• Sweden's news in English
 
app_header_v3

Military heads into 'new phase' in sub search

The Local · 22 Oct 2014, 09:06

Published: 22 Oct 2014 09:06 GMT+02:00

The press conference was held in Berga on a rainy and grey day by the water. 
 
The communications director of the Armed Forces, Erik Lagersten, told reporters that "the operation was going into a new phase".
 
When pressed to explain what he meant, Lagersten was extremely delicate with his choice of words, saying that the hunt was so far being carried out "according to plan".
 

Many journalists were left baffled after the mysterious "new phase". Photo: TT
 
He refused to confirm or deny a series of questions from journalists on the scene. 
 
"I cannot comment on an ongoing operation," he repeated. 
 
Johanne Hildebrandt, a fellow at The Royal Swedish Academy of War Sciences, told The Local that the choice of words suggested the Armed Forces were toning down operations. 
 
"I think they're stepping down but they don't want to say it," she said, adding that the real question was why the public doesn't know more about the other times submarines have violated Swedish territory.
 

The search has reached the sixth day. Photo: TT
 
Search teams resumed their large-scale hunt for the suspected submarine on Wednesday morning after spending the night watching and listening to other ships and vessels in the area.
 
A few hours ahead of the briefing, officer Dag Enander told news agency TT that there were no plans to downsize the operation in the Baltic Sea:
 
"We are moving forward with the same scale and orientation. We'll drive on as before, business as usual".
 
Battleships, minesweepers, helicopters and more than 200 troops have been scouring an area about 30 to 60 kilometres from the Swedish capital after a "man-made" object was spotted.
 
But some defence experts have cast doubt on the chances of a quick discovery.
 
Jörgen Elfving, a former lieutenant colonel and military expert, told Swedish network SVT:
 
"This is an operation that takes time. It needs patience".
 
He added: "What is going on is like looking for a needle in a haystack".
 
But Deputy Operation Commander Anders Grenstad insisted that the Swedish military had time on its side.
 
"We can keep going for a long while if we so desire," he told SVT.
 
 
The military is six days into its search. Photo: TT
 
Speaking at a press conference on Tuesday, Supreme Commander General Sverker Göranson said that the most important goal of the operation was to "send a very clear signal that Sweden and its armed forces are acting and are ready to act when we think this kind of activity is violating our borders." 
 
"Our aim now is to force whatever it is up to the surface... with armed force, if necessary," he added.
   
He added that submarines are "extremely difficult" to find, and that Sweden has never succeeded in the past when it came to tracking them down.
 
"And no one else has either," he added. 
 
During more than a decade of hunting Russian U-boats in the 1980s and early nineties, Sweden never succeeded in capturing one, except in 1981 when the U137 ran aground several miles from one of Sweden's largest naval bases, triggering an embarrassing diplomatic stand-off for Russia.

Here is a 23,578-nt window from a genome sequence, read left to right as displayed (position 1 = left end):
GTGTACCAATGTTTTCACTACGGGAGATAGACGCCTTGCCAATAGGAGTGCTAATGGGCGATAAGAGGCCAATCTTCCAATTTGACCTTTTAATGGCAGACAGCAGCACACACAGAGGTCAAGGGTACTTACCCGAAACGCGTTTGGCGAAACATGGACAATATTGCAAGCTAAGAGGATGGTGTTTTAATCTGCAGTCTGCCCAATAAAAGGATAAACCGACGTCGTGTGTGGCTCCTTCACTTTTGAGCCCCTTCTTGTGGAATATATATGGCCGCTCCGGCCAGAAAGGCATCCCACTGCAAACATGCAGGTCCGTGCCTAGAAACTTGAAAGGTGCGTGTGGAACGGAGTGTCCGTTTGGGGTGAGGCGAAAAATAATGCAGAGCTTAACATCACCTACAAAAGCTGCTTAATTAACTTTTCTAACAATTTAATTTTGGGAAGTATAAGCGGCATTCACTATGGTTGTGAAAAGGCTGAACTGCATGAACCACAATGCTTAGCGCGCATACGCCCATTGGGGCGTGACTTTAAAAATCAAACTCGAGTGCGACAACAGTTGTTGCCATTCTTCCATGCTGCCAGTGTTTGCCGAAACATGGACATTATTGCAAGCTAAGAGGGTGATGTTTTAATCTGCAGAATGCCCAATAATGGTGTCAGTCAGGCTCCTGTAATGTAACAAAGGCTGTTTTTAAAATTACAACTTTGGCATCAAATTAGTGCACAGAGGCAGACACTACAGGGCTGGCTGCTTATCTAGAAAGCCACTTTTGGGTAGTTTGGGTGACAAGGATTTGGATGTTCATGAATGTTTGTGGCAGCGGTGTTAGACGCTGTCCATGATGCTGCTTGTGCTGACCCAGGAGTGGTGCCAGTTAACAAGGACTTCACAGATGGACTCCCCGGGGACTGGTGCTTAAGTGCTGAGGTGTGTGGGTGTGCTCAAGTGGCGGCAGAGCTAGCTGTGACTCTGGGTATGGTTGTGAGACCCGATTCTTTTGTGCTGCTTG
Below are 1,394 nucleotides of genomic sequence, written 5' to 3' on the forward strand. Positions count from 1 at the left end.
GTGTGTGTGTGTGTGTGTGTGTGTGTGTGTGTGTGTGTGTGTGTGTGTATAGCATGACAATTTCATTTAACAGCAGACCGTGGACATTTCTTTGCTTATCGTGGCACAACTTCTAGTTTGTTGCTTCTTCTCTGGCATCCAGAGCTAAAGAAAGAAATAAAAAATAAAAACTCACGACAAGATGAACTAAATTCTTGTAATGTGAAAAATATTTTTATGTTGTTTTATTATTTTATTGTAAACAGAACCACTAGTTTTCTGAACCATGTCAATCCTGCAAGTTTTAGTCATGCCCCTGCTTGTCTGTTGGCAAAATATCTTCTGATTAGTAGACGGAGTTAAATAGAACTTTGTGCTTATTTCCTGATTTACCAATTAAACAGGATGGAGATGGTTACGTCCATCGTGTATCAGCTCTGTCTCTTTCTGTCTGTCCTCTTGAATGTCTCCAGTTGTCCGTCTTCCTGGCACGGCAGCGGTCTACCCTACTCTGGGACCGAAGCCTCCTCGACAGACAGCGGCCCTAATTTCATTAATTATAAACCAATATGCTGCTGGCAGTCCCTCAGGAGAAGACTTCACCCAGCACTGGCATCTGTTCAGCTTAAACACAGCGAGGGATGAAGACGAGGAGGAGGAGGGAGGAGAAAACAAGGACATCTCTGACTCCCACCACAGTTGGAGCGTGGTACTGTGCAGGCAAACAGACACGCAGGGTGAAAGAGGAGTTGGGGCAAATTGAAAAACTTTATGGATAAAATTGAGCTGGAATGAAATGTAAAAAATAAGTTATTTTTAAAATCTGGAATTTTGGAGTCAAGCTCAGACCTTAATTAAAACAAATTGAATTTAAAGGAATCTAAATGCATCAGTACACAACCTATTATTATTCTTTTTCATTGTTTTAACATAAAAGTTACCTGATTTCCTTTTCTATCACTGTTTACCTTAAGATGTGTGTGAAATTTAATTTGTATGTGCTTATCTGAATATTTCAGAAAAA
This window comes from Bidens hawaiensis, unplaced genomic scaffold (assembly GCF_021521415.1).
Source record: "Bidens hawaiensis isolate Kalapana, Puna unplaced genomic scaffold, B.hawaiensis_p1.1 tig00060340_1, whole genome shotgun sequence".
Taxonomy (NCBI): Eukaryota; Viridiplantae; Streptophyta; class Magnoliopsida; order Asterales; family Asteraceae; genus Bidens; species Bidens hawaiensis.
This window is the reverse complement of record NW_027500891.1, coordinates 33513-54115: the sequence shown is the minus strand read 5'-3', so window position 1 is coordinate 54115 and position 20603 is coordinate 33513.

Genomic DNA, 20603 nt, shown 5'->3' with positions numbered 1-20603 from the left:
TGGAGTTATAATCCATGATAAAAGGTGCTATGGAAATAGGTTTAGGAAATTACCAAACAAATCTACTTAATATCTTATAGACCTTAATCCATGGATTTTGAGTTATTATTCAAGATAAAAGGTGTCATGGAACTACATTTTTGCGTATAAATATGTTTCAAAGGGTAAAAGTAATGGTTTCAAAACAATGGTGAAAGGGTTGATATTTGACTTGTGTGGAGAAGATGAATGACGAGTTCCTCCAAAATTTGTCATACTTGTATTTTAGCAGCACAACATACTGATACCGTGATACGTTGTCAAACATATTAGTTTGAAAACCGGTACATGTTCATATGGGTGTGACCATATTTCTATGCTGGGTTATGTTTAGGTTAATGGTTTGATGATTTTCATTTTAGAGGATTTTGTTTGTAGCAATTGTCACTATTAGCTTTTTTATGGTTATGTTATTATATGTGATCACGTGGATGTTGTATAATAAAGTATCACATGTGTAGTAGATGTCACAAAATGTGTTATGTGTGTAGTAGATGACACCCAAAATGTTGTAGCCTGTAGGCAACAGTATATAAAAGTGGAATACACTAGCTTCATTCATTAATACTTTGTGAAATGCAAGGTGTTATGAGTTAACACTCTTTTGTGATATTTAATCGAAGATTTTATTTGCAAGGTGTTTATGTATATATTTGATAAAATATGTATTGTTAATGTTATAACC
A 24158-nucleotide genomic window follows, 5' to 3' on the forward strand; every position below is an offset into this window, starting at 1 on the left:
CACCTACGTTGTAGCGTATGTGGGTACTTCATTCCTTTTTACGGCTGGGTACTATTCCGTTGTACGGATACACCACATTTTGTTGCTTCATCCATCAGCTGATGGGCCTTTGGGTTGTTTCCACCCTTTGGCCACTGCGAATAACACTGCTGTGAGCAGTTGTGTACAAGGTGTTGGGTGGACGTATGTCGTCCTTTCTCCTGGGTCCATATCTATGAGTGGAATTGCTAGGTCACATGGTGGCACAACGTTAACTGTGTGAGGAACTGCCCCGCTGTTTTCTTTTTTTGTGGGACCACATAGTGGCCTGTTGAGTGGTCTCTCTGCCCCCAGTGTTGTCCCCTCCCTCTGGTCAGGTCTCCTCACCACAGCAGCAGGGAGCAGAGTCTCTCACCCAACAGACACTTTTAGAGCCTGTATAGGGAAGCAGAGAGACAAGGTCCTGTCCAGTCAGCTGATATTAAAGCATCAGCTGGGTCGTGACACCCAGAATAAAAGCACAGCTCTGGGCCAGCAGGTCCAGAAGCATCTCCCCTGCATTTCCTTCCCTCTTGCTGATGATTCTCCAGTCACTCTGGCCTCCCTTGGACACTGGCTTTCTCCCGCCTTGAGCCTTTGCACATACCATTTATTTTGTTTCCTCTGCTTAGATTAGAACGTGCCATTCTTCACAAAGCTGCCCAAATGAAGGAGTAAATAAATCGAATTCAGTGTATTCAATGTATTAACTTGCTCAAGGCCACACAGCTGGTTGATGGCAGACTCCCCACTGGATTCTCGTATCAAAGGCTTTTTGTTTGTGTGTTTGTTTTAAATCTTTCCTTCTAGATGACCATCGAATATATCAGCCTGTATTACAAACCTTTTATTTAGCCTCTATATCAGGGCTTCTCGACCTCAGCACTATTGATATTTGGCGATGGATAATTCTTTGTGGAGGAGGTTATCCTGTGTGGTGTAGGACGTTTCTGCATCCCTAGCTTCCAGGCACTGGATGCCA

Göranson said there had been more than 100 reported sightings of a suspect vessel from members of the public in the past day or so.
 
"We're still getting more reports, and I want to underline the fact that we're happy about this," Göranson added. 
Story continues below…
 
"You mustn't forget that there's a great deal of work to be done with such a flood of reports. We have to analyze and confirm them all."Sweden's military has now been out on the hunt for six days, with the operation moving "across the archipelago" on Tuesday.
 
Jesper Tengroth, press officer for the Swedish military, told The Local that the focus had switched from just the southern islands on Monday.
 
 

Sweden's military is out searching for the suspect vessel. Photo: TT
 
Out in the Stockholm archipelago, The Local met Bosse Linden, a 54-year-old water taxi driver from Vaxholm who also served in the Swedish navy for 25 years.
 
"Things like this have happened before but I am not so scared. I think there is something out there, but the archipelago is really big," he said. 
 
He believes that Russia could be "playing a game of hide and seek" or simply making use of the broad stretch of "special water" which he describes as a dream location for people who want to learn how to drive boats or navigate submarines.
 
"If you learn how to navigate a submarine here then you will be the best," he told The Local.
 
"I don’t think it is a war mission. I don't think someone is going to take over. But some people are scared," he added.
 
In another development, Sweden's Prime Minister Stefan Löfven said on Thursday that his government planned to increase spending on defence.

"We agree on a broad basis between many parties in Sweden in the Swedish parliament that we need to increase our capacity, meaning that we need to put more resources into defence," he said on a visit to the Estonian capital Tallinn.

For more news from Sweden, join us on Facebook and Twitter.

The Local (news@thelocal.se)